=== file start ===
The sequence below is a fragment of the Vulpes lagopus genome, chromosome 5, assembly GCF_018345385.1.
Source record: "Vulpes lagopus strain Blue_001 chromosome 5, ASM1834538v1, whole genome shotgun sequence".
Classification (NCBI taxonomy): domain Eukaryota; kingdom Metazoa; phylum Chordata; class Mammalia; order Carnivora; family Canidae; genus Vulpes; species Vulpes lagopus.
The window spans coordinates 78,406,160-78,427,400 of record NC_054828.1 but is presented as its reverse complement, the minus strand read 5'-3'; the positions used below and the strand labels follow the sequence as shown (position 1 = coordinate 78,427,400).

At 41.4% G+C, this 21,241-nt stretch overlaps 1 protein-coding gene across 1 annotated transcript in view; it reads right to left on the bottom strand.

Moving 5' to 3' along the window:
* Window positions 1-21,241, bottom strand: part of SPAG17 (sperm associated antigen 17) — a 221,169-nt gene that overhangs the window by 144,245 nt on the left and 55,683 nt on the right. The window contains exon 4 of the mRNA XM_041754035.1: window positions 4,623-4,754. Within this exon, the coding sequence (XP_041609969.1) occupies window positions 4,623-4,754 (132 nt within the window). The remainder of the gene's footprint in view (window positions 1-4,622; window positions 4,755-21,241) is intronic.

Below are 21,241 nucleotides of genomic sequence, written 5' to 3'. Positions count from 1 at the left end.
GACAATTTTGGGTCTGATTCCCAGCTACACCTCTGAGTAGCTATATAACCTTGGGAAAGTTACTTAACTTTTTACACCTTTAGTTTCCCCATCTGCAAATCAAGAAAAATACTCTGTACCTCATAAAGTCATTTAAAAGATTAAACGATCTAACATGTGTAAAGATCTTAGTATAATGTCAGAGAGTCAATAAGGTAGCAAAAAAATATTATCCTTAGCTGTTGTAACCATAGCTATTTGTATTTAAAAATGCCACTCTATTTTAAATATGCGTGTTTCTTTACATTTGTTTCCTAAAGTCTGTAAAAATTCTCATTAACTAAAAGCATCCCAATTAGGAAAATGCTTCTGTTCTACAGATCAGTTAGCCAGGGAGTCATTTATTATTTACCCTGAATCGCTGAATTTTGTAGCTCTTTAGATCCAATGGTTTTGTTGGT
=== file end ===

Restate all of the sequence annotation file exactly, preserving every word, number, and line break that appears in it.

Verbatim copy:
The sequence below is a fragment of the Vulpes lagopus genome, chromosome 5, assembly GCF_018345385.1.
Source record: "Vulpes lagopus strain Blue_001 chromosome 5, ASM1834538v1, whole genome shotgun sequence".
Classification (NCBI taxonomy): domain Eukaryota; kingdom Metazoa; phylum Chordata; class Mammalia; order Carnivora; family Canidae; genus Vulpes; species Vulpes lagopus.
The window spans coordinates 78,406,160-78,427,400 of record NC_054828.1 but is presented as its reverse complement, the minus strand read 5'-3'; the positions used below and the strand labels follow the sequence as shown (position 1 = coordinate 78,427,400).

At 41.4% G+C, this 21,241-nt stretch overlaps 1 protein-coding gene across 1 annotated transcript in view; it reads right to left on the bottom strand.

Moving 5' to 3' along the window:
* Window positions 1-21,241, bottom strand: part of SPAG17 (sperm associated antigen 17) — a 221,169-nt gene that overhangs the window by 144,245 nt on the left and 55,683 nt on the right. The window contains exon 4 of the mRNA XM_041754035.1: window positions 4,623-4,754. Within this exon, the coding sequence (XP_041609969.1) occupies window positions 4,623-4,754 (132 nt within the window). The remainder of the gene's footprint in view (window positions 1-4,622; window positions 4,755-21,241) is intronic.

Below are 21,241 nucleotides of genomic sequence, written 5' to 3'. Positions count from 1 at the left end.
GACAATTTTGGGTCTGATTCCCAGCTACACCTCTGAGTAGCTATATAACCTTGGGAAAGTTACTTAACTTTTTACACCTTTAGTTTCCCCATCTGCAAATCAAGAAAAATACTCTGTACCTCATAAAGTCATTTAAAAGATTAAACGATCTAACATGTGTAAAGATCTTAGTATAATGTCAGAGAGTCAATAAGGTAGCAAAAAAATATTATCCTTAGCTGTTGTAACCATAGCTATTTGTATTTAAAAATGCCACTCTATTTTAAATATGCGTGTTTCTTTACATTTGTTTCCTAAAGTCTGTAAAAATTCTCATTAACTAAAAGCATCCCAATTAGGAAAATGCTTCTGTTCTACAGATCAGTTAGCCAGGGAGTCATTTATTATTTACCCTGAATCGCTGAATTTTGTAGCTCTTTAGATCCAATGGTTTTGTTGGT